Return of capital may also occur in controlled payout funds. These funds aim to deliver regular monthly distributions to shareholders. If the fund does not earn enough income to cover the full monthly payment, a return of capital distribution may be made to make up the difference.

What Does This Mean for Individual Investors?

Understanding how capital returns return will help you comprehend how capital gains may influence you. When you sell your shares for more than their cost basis, a greater portion of the proceeds will be considered capital gains than if you had not received the ROC payout.

While this may appear to be a disadvantage, return of capital allows you to generate non-taxable monthly cash flow and defer capital gains taxes until you sell your shares.

After the stock’s adjusted cost basis is reduced to zero, any additional non-dividend payout is treated as a taxable capital gain that must be recorded.

Example of Stock Splits and Return of Capital

Assume an investor purchases 100 shares of XYZ common stock for $20 per share, and the stock experiences a 2-for-1 stock split, resulting in the investor’s adjusted holdings being 200 shares at $10 per share. If the investor sells the shares for $15, the first $10 is treated as a capital return and is not taxed. The extra $5 per share is a capital gain that must be on the individual tax return.

Return of Capital Tax Treatment

Return of capital distributions are not taxable, but they do have tax consequences because they may result in extra realized capital gains. If you sell a share at $11 while your cost basis is $10, you will make a $1 capital gain. However, if your ROC is $2, your per-share capital gain is $3:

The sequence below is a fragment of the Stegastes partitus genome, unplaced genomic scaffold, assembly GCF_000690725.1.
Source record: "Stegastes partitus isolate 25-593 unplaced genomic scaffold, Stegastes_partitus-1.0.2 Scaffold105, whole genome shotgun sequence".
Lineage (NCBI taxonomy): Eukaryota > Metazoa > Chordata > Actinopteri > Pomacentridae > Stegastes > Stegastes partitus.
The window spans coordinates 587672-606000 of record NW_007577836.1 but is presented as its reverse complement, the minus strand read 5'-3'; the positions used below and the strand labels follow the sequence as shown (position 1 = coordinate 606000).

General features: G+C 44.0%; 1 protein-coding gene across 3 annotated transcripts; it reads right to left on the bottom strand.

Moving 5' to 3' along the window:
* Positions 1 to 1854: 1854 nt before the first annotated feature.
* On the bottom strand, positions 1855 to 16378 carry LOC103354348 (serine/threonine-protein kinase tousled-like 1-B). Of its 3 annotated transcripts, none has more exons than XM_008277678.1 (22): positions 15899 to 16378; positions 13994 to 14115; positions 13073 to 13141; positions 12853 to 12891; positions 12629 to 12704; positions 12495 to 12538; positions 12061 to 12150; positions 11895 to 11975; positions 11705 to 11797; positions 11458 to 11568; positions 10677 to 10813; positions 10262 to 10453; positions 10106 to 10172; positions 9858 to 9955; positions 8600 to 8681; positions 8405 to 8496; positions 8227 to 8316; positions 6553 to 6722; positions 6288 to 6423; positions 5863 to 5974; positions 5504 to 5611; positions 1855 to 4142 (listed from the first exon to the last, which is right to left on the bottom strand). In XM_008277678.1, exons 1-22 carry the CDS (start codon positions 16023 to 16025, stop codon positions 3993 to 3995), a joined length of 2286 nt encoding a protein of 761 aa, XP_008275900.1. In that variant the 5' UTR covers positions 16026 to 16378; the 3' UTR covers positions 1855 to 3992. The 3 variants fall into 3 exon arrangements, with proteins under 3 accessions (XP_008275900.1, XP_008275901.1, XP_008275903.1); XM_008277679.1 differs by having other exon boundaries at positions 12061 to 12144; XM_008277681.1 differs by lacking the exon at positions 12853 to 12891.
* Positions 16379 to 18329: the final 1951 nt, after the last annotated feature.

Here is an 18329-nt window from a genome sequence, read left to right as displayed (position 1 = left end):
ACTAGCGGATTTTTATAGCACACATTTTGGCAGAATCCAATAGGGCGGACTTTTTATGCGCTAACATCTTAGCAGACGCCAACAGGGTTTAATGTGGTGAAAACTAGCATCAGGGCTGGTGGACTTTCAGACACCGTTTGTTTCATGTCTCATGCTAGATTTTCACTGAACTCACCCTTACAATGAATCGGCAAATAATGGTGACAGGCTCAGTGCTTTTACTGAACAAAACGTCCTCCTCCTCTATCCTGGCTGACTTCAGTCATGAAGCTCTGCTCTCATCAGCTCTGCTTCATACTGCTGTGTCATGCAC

Fund with no ROCFund with ROC
Purchase price$10$10
Return of capital$0$2
Sale price$11$11
Capital gains liability$1$3

The IRS expects you to know your total capital gains based not only on the difference between your buy and sell prices, but also on your capital return.

Funds That Have Recently Made Return of Capital Distributions

Return of capital distributions are unusual for mutual funds. Here are four funds that have recently made capital return distributions.

TickerNameDistributionAUM
VGSIXVanguard REIT Index FundReturn of Capital$62.3 billion
VPGDXVanguard Managed Payout FundReturn of Capital$1.7 billion
RPIBXT. Rowe Price International Bond FundReturn of Capital$4.6 billion
VIPSXVanguard Inflation-Protected SecuritiesReturn of Capital$26 billion

Dividend vs Return of Capital

While the return of capital distributions may appear to be dividends being paid out, these distributions may have different meanings.

Return of capital distributionsDividends
Occurs when you are returned part of or all of your initial investmentDistributed from a corporation’s profit and earnings
Reduces the adjusted cost basis of your stockPayer of the dividend must identify each type and amount of dividend for the investor so they can report them for taxes with Form 1099-DIV 

If you’re not clear if a payout is a standard dividend or a ROC, consult IRS instructions on how and when both occur.

Factoring Return of Capital Partnership

A partnership is a type of business in which at least two people pool their assets and share profits while running the business. Parties draft a partnership agreement, and it may be difficult to calculate the return on capital. The capital account of the partner demonstrates a partner’s interest in a partnership firm.